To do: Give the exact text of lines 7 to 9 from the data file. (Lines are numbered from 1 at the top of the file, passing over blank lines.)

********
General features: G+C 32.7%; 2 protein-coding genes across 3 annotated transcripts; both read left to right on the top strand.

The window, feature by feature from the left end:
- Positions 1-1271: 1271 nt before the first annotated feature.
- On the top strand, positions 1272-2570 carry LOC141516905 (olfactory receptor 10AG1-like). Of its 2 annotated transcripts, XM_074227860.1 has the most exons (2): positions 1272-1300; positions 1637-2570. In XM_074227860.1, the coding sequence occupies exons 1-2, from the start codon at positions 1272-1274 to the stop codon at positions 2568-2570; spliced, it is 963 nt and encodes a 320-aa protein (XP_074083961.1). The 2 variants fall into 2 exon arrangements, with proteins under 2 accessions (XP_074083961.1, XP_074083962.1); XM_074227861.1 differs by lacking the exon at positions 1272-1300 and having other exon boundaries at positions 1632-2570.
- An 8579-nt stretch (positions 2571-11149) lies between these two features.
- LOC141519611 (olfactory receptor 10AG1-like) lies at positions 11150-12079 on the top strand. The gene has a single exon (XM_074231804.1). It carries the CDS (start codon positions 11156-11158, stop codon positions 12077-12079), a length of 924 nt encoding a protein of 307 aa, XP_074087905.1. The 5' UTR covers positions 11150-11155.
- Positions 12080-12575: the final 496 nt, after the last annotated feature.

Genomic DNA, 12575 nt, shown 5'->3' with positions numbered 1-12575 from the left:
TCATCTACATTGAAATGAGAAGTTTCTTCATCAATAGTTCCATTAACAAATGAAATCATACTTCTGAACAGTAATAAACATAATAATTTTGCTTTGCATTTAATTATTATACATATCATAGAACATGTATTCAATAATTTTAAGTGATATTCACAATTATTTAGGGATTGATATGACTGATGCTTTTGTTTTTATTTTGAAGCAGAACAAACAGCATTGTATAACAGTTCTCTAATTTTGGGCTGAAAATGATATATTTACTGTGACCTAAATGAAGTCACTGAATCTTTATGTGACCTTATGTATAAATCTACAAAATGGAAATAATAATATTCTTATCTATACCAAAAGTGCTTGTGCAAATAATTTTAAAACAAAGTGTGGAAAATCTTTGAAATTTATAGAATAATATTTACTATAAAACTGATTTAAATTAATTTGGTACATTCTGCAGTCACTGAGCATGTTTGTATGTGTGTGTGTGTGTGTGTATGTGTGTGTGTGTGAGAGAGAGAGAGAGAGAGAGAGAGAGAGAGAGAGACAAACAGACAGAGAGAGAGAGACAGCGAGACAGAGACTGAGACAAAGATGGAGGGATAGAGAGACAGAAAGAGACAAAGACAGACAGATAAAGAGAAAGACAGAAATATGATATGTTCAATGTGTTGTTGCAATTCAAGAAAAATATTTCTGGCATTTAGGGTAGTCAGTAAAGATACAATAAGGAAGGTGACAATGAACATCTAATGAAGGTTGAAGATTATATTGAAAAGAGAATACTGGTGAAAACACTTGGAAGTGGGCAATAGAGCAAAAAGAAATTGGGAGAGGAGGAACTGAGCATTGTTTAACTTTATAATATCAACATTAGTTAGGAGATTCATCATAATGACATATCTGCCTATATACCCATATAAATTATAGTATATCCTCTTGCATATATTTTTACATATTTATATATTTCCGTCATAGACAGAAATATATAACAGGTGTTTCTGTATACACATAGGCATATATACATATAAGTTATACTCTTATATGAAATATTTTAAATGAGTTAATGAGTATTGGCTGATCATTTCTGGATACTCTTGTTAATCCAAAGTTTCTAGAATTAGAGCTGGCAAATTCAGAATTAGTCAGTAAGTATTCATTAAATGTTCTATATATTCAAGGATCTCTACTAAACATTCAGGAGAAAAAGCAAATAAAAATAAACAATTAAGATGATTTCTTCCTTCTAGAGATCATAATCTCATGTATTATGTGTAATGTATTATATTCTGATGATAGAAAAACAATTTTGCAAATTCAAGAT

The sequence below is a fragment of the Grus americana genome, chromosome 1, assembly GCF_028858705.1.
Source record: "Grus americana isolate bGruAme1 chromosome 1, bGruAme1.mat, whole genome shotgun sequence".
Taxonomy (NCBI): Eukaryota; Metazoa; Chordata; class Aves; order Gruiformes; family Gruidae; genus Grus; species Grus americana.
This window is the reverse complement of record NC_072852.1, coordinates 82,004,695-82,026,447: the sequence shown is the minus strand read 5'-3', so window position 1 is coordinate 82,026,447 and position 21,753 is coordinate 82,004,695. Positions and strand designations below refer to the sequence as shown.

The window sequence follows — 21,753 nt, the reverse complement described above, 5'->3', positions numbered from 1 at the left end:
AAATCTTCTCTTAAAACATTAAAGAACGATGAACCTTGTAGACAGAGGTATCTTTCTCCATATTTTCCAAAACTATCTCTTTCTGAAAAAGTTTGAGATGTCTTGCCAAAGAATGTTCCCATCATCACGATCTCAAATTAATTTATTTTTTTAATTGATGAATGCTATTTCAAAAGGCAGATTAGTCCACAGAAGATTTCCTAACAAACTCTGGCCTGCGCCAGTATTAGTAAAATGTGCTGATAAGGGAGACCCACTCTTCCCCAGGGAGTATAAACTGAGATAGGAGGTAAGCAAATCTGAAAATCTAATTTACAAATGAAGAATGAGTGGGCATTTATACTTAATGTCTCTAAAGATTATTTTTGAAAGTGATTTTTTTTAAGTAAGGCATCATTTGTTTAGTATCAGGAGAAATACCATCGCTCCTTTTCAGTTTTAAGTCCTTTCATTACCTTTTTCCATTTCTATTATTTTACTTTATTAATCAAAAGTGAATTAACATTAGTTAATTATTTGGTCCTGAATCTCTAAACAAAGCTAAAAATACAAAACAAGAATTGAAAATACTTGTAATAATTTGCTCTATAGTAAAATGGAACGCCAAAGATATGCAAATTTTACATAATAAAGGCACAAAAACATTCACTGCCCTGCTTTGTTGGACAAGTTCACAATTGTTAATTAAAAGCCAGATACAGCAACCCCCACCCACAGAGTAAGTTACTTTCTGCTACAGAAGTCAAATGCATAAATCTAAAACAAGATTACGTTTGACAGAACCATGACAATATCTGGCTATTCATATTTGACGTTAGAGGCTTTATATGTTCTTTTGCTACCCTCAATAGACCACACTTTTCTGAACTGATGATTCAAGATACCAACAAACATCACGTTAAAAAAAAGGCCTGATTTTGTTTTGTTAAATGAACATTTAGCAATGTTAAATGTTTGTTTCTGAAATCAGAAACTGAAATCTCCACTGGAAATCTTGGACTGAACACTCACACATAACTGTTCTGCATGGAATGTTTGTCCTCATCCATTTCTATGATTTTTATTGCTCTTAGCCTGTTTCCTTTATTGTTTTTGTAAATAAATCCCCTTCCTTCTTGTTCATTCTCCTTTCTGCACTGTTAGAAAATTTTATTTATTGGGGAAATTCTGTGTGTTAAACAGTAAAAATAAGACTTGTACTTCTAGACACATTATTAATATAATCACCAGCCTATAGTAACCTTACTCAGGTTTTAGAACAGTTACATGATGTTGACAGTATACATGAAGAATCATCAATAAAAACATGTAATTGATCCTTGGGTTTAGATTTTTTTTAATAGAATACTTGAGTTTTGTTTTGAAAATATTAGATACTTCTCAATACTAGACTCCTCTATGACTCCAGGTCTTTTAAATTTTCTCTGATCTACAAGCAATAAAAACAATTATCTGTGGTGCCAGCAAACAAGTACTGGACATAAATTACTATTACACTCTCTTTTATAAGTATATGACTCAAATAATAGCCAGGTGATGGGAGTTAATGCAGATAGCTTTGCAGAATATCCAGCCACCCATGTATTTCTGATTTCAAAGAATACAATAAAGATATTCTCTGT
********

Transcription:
- Positions 12080-12575: the final 496 nt, after the last annotated feature.

Genomic DNA, 12575 nt, shown 5'->3' with positions numbered 1-12575 from the left:
TCATCTACATTGAAATGAGAAGTTTCTTCATCAATAGTTCCATTAACAAATGAAATCATACTTCTGAACAGTAATAAACATAATAATTTTGCTTTGCATTTAATTATTATACATATCATAGAACATGTATTCAATAATTTTAAGTGATATTCACAATTATTTAGGGATTGATATGACTGATGCTTTTGTTTTTATTTTGAAGCAGAACAAACAGCATTGTATAACAGTTCTCTAATTTTGGGCTGAAAATGATATATTTACTGTGACCTAAATGAAGTCACTGAATCTTTATGTGACCTTATGTATAAATCTACAAAATGGAAATAATAATATTCTTATCTATACCAAAAGTGCTTGTGCAAATAATTTTAAAACAAAGTGTGGAAAATCTTTGAAATTTATAGAATAATATTTACTATAAAACTGATTTAAATTAATTTGGTACATTCTGCAGTCACTGAGCATGTTTGTATGTGTGTGTGTGTGTGTGTATGTGTGTGTGTGTGAGAGAGAGAGAGAGAGAGAGAGAGAGAGAGAGAGACAAACAGACAGAGAGAGAGAGACAGCGAGACAGAGACTGAGACAAAGATGGAGGGATAGAGAGACAGAAAGAGACAAAGACAGACAGATAAAGAGAAAGACAGAAATATGATATGTTCAATGTGTTGTTGCAATTCAAGAAAAATATTTCTGGCATTTAGGGTAGTCAGTAAAGATACAATAAGGAAGGTGACAATGAACATCTAATGAAGGTTGAAGATTATATTGAAAAGAGAATACTGGTGAAAACACTTGGAAGTGGGCAATAGAGCAAAAAGAAATTGGGAGAGGAGGAACTGAGCATTGTTTAACTTTATAATATCAACATTAGTTAGGAGATTCATCATAATGACATATCTGCCTATATACCCATATAAATTATAGTATATCCTCTTGCATATATTTTTACATATTTATATATTTCCGTCATAGACAGAAATATATAACAGGTGTTTCTGTATACACATAGGCATATATACATATAAGTTATACTCTTATATGAAATATTTTAAATGAGTTAATGAGTATTGGCTGATCATTTCTGGATACTCTTGTTAATCCAAAGTTTCTAGAATTAGAGCTGGCAAATTCAGAATTAGTCAGTAAGTATTCATTAAATGTTCTATATATTCAAGGATCTCTACTAAACATTCAGGAGAAAAAGCAAATAAAAATAAACAATTAAGATGATTTCTTCCTTCTAGAGATCATAATCTCATGTATTATGTGTAATGTATTATATTCTGATGATAGAAAAACAATTTTGCAAATTCAAGAT